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Class Dismissed


And then there's the issue of newspapers. No matter how much electronic equipment has been installed, or how many courses are devoted to long-form magazine writing (in itself odd, because there are few long-form magazines), or how eager everybody briefly was to be a dot-com cub reporter -- this is still a newspaper school. And newspapers, as everybody kinda knows, are not long for this world. In fact, the real mission, or the highest mission, of the school may be to prepare its students to work specifically for one paper: the New York Times (Joe Lelyveld, the former executive editor, and many Times reporters are graduates, and the Times has enormous clout at the school), which may be the exception that proves the middle-management rule.

Journalism, of the kind that is taught at Columbia’s J-school, is just a pawn of the modern communication-technology complex. In other words, this is about old-school dorkwad journos vs. postmodern dorkwad academics.

So how do you pump back some prestige into the old place?

Because this is academia, you start with the semiotic approach. Take the emphasis off journalism (academics have always cringed at the word journalism anyway) and put it onto media (real journalists have always cringed at the word media) and the whole delicious postmodern thing. Looking at the media looking at the media -- yum.

It enlarges the canvas, certainly -- and it takes it from the practical, which is of a lower order, to the theoretical, which is higher. The new president himself, with a background in legal scholarship, has entered the theoretical debate by writing several books about press freedom (not irrelevant reading for a journalism student -- but it won't help you get a newspaper out). But media is a tricky word, too, suggesting dominance, patriarchy, globalization, and other stuff that isn't too trendy on campus.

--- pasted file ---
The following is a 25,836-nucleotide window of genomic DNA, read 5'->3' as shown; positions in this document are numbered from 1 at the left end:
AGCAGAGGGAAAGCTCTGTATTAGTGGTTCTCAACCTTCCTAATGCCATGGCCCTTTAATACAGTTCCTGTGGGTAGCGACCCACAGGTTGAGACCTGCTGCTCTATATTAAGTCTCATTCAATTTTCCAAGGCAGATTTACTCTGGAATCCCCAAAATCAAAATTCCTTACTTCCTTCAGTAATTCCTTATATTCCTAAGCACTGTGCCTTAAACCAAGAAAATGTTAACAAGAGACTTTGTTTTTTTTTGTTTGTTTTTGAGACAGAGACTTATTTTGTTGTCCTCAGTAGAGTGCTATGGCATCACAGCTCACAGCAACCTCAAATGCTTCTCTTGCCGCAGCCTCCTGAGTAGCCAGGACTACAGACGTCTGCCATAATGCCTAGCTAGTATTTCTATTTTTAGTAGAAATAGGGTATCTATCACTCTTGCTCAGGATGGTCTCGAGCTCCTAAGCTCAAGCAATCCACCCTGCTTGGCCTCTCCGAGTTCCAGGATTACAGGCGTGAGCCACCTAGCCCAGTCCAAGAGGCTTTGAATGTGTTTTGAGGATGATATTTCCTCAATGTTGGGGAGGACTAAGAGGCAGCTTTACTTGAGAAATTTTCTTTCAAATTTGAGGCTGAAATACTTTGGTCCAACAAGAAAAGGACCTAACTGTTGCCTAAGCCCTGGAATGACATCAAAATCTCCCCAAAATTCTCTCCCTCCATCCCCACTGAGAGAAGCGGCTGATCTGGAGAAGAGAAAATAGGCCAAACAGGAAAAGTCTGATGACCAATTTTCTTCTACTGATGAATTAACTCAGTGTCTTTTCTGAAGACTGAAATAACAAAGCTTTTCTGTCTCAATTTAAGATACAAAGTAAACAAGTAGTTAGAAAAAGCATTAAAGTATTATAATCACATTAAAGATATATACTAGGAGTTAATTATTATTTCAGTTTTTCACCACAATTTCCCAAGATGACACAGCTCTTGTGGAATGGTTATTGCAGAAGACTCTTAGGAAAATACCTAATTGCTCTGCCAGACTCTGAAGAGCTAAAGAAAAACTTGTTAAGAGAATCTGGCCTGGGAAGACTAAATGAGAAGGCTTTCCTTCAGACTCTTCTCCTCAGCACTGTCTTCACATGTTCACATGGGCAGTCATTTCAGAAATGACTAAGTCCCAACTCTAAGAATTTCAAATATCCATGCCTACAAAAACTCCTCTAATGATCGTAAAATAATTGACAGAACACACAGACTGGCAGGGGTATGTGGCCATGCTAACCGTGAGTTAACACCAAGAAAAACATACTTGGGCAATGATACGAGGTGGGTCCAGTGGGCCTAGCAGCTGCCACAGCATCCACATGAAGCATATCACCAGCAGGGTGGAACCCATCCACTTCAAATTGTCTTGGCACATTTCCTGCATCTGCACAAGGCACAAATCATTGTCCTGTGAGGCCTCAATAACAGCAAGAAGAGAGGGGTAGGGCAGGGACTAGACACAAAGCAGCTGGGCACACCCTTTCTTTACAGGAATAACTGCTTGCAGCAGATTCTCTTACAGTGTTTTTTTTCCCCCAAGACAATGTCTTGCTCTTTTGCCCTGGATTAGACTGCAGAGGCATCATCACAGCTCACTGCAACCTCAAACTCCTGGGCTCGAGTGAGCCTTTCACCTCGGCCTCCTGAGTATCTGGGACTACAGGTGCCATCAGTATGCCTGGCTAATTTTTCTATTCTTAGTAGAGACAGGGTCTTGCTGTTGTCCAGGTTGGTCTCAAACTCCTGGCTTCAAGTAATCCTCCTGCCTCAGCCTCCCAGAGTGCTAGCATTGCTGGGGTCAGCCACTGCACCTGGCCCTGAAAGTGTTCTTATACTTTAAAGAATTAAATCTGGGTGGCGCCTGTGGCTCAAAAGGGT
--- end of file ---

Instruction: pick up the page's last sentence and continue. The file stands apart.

So in some sense when they talk about media scholarship, they are really talking about anti-media scholarship. This sort of media criticism is an all-encompassing analysis of vast social dysfunction, not dissimilar to talking about psychoanalysis in the fifties and sixties, or Marxism in the thirties and forties. And of course it is through this analysis that we understand that the journalism of the kind that is taught at the J-school is just a pawn of the modern communication-technology complex. (In other words, this is about old-school dorkwad journos vs. postmodern dorkwad academics.)

NYU's Department of Journalism and Mass Communication (among Columbia's more focused missions is to compete with NYU wherever it can) is not, for instance, a craft school but a school where the emphasis is on seeing the media as a structural, and mostly insidious, force in American life. It's a respectable left-wing notion -- the media represents oligarchy and capital. And this approach is nicely semiotic, too -- about exploring "the deep grammar of the press in American commercial and public life," in the words of Jay Rosen, the chairman of NYU's department. I often sit on panels with media scholars from NYU, and seldom have I any idea what they are talking about -- they are very much in their own linguistic, and fetishistic, world. But at any rate, it's not a working-class world.